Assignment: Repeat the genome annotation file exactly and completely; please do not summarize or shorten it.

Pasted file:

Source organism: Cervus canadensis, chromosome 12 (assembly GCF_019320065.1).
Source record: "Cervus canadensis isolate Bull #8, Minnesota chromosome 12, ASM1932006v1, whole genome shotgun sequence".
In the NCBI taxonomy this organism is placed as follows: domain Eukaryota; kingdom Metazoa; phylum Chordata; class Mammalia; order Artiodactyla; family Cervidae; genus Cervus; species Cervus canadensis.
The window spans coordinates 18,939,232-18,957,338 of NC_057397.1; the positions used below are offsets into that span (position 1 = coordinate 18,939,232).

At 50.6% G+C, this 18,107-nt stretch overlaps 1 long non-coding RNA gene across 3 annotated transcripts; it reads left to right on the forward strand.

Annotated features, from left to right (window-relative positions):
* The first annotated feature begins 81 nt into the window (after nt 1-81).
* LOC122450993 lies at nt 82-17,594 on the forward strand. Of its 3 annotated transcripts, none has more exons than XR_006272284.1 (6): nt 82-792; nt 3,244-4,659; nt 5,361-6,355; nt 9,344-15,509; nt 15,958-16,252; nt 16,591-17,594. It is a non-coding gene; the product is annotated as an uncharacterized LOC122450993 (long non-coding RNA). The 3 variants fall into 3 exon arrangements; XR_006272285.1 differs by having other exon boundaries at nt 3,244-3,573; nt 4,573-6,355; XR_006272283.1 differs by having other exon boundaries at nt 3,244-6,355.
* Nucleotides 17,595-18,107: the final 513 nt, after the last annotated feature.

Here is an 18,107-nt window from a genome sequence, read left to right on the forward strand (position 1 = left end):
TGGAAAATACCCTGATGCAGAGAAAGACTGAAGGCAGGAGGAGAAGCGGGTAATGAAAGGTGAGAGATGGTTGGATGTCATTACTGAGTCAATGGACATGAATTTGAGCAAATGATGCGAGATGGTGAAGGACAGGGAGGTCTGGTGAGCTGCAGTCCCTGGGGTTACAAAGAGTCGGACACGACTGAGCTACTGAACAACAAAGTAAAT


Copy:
Source organism: Cervus canadensis, chromosome 12 (assembly GCF_019320065.1).
Source record: "Cervus canadensis isolate Bull #8, Minnesota chromosome 12, ASM1932006v1, whole genome shotgun sequence".
In the NCBI taxonomy this organism is placed as follows: domain Eukaryota; kingdom Metazoa; phylum Chordata; class Mammalia; order Artiodactyla; family Cervidae; genus Cervus; species Cervus canadensis.
The window spans coordinates 18,939,232-18,957,338 of NC_057397.1; the positions used below are offsets into that span (position 1 = coordinate 18,939,232).

At 50.6% G+C, this 18,107-nt stretch overlaps 1 long non-coding RNA gene across 3 annotated transcripts; it reads left to right on the forward strand.

Annotated features, from left to right (window-relative positions):
* The first annotated feature begins 81 nt into the window (after nt 1-81).
* LOC122450993 lies at nt 82-17,594 on the forward strand. Of its 3 annotated transcripts, none has more exons than XR_006272284.1 (6): nt 82-792; nt 3,244-4,659; nt 5,361-6,355; nt 9,344-15,509; nt 15,958-16,252; nt 16,591-17,594. It is a non-coding gene; the product is annotated as an uncharacterized LOC122450993 (long non-coding RNA). The 3 variants fall into 3 exon arrangements; XR_006272285.1 differs by having other exon boundaries at nt 3,244-3,573; nt 4,573-6,355; XR_006272283.1 differs by having other exon boundaries at nt 3,244-6,355.
* Nucleotides 17,595-18,107: the final 513 nt, after the last annotated feature.

Here is an 18,107-nt window from a genome sequence, read left to right on the forward strand (position 1 = left end):
TGGAAAATACCCTGATGCAGAGAAAGACTGAAGGCAGGAGGAGAAGCGGGTAATGAAAGGTGAGAGATGGTTGGATGTCATTACTGAGTCAATGGACATGAATTTGAGCAAATGATGCGAGATGGTGAAGGACAGGGAGGTCTGGTGAGCTGCAGTCCCTGGGGTTACAAAGAGTCGGACACGACTGAGCTACTGAACAACAAAGTAAAT